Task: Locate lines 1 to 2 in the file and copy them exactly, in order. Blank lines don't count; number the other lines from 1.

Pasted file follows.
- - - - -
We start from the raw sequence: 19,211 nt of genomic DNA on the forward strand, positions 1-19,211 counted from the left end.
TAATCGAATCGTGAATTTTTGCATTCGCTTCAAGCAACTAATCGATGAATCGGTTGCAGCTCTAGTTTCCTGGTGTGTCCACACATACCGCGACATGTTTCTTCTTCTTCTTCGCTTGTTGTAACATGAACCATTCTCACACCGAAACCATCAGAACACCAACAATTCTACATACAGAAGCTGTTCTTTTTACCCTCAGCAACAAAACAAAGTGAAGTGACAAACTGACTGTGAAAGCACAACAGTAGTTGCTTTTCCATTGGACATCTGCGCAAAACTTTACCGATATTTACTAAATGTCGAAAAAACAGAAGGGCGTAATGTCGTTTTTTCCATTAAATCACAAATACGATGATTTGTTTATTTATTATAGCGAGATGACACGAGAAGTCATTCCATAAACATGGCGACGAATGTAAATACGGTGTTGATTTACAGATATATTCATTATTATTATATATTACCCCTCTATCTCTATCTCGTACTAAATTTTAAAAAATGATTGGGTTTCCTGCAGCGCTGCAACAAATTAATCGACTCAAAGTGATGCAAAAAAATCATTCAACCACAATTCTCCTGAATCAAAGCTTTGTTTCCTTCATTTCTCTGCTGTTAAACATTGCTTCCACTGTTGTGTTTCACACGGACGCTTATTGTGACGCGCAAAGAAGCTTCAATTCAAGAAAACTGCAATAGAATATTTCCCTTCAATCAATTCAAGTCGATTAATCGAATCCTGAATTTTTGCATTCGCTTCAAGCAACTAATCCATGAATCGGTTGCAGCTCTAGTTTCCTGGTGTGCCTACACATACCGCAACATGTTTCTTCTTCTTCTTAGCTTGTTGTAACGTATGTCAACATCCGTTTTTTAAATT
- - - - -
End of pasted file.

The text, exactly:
We start from the raw sequence: 19,211 nt of genomic DNA on the forward strand, positions 1-19,211 counted from the left end.
TAATCGAATCGTGAATTTTTGCATTCGCTTCAAGCAACTAATCGATGAATCGGTTGCAGCTCTAGTTTCCTGGTGTGTCCACACATACCGCGACATGTTTCTTCTTCTTCTTCGCTTGTTGTAACATGAACCATTCTCACACCGAAACCATCAGAACACCAACAATTCTACATACAGAAGCTGTTCTTTTTACCCTCAGCAACAAAACAAAGTGAAGTGACAAACTGACTGTGAAAGCACAACAGTAGTTGCTTTTCCATTGGACATCTGCGCAAAACTTTACCGATATTTACTAAATGTCGAAAAAACAGAAGGGCGTAATGTCGTTTTTTCCATTAAATCACAAATACGATGATTTGTTTATTTATTATAGCGAGATGACACGAGAAGTCATTCCATAAACATGGCGACGAATGTAAATACGGTGTTGATTTACAGATATATTCATTATTATTATATATTACCCCTCTATCTCTATCTCGTACTAAATTTTAAAAAATGATTGGGTTTCCTGCAGCGCTGCAACAAATTAATCGACTCAAAGTGATGCAAAAAAATCATTCAACCACAATTCTCCTGAATCAAAGCTTTGTTTCCTTCATTTCTCTGCTGTTAAACATTGCTTCCACTGTTGTGTTTCACACGGACGCTTATTGTGACGCGCAAAGAAGCTTCAATTCAAGAAAACTGCAATAGAATATTTCCCTTCAATCAATTCAAGTCGATTAATCGAATCCTGAATTTTTGCATTCGCTTCAAGCAACTAATCCATGAATCGGTTGCAGCTCTAGTTTCCTGGTGTGCCTACACATACCGCAACATGTTTCTTCTTCTTCTTAGCTTGTTGTAACGTATGTCAACATCCGTTTTTTAAATT